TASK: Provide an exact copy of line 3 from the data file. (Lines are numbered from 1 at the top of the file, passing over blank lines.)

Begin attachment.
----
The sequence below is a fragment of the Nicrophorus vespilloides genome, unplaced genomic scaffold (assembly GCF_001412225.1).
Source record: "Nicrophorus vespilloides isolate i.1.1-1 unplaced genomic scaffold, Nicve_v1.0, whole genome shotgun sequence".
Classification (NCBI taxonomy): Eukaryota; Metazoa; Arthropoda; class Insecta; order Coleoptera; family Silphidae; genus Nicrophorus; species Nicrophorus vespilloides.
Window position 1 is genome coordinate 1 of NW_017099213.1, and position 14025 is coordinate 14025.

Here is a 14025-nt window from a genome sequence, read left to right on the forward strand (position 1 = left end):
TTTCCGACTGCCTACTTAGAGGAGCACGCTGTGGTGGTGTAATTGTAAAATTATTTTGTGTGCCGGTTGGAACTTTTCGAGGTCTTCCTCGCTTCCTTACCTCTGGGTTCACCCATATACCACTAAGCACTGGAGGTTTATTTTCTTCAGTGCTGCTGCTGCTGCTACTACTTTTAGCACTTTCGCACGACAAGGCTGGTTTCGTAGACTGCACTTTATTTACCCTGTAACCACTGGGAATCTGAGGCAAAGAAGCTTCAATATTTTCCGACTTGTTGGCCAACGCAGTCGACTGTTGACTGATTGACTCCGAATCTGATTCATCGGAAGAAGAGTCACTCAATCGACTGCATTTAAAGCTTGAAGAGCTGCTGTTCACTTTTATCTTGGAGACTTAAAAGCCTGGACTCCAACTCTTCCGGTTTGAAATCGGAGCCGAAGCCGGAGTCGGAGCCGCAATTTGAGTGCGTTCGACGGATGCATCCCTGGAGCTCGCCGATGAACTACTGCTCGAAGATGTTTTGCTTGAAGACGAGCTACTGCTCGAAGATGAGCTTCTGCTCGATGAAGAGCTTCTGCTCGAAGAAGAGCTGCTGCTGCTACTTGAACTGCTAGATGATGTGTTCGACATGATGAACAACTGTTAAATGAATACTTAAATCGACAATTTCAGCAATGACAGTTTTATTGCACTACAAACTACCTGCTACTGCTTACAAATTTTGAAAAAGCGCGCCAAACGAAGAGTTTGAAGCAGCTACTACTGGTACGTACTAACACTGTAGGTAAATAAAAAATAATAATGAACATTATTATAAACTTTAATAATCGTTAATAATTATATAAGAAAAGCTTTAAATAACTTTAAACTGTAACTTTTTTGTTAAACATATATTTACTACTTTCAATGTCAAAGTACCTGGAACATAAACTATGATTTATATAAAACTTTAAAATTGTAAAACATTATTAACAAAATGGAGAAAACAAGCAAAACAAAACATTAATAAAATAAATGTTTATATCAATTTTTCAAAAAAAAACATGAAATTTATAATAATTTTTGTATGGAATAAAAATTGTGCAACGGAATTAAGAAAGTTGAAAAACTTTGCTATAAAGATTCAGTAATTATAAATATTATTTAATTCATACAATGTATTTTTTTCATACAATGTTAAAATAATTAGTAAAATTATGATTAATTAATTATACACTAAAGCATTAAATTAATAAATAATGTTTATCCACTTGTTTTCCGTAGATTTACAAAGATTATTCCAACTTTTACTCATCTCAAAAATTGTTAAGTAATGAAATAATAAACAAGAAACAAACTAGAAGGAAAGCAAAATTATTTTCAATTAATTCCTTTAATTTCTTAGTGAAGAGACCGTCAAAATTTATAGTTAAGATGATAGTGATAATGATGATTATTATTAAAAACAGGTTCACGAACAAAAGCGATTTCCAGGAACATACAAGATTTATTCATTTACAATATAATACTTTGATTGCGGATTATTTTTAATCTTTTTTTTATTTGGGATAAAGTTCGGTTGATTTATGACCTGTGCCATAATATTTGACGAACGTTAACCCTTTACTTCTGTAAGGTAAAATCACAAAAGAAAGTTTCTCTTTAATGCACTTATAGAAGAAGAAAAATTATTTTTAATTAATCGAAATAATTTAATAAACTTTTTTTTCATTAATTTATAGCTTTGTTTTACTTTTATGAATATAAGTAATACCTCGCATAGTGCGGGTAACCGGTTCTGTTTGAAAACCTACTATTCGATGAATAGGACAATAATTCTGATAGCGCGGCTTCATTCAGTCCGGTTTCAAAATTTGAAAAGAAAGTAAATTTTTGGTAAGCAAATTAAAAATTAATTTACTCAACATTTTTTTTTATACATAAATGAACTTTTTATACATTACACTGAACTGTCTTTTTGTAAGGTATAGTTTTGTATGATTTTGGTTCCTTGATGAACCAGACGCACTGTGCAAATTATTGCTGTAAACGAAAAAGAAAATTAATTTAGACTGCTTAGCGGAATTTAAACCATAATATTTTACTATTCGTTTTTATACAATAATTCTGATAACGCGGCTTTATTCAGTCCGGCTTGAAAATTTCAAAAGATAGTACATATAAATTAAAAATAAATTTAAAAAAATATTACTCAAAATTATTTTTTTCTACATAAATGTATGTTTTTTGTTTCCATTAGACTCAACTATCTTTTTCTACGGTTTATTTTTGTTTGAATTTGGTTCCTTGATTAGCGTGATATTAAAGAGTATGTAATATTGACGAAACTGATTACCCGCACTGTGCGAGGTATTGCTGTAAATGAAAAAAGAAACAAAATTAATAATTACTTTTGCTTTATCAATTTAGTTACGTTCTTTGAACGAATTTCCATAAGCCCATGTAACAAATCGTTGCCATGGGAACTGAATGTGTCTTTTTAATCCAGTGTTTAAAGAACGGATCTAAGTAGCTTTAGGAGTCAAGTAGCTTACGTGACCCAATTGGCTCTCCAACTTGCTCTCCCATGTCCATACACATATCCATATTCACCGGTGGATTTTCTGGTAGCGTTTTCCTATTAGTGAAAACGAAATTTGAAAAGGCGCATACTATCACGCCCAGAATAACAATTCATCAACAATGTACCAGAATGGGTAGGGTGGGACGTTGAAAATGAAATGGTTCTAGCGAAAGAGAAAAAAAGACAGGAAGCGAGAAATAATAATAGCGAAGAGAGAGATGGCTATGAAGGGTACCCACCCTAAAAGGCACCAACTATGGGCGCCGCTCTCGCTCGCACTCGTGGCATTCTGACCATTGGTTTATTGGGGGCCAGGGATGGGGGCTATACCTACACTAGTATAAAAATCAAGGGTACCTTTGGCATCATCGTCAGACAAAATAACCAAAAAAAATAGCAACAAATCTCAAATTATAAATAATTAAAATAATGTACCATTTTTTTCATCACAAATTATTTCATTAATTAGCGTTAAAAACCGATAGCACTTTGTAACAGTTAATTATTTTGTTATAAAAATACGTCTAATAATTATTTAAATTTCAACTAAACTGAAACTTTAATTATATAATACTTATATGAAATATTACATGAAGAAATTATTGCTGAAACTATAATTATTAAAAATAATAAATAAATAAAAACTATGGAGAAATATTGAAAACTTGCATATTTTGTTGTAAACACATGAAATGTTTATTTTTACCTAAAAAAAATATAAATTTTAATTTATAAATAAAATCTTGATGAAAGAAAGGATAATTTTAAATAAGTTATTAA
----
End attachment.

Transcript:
Classification (NCBI taxonomy): Eukaryota; Metazoa; Arthropoda; class Insecta; order Coleoptera; family Silphidae; genus Nicrophorus; species Nicrophorus vespilloides.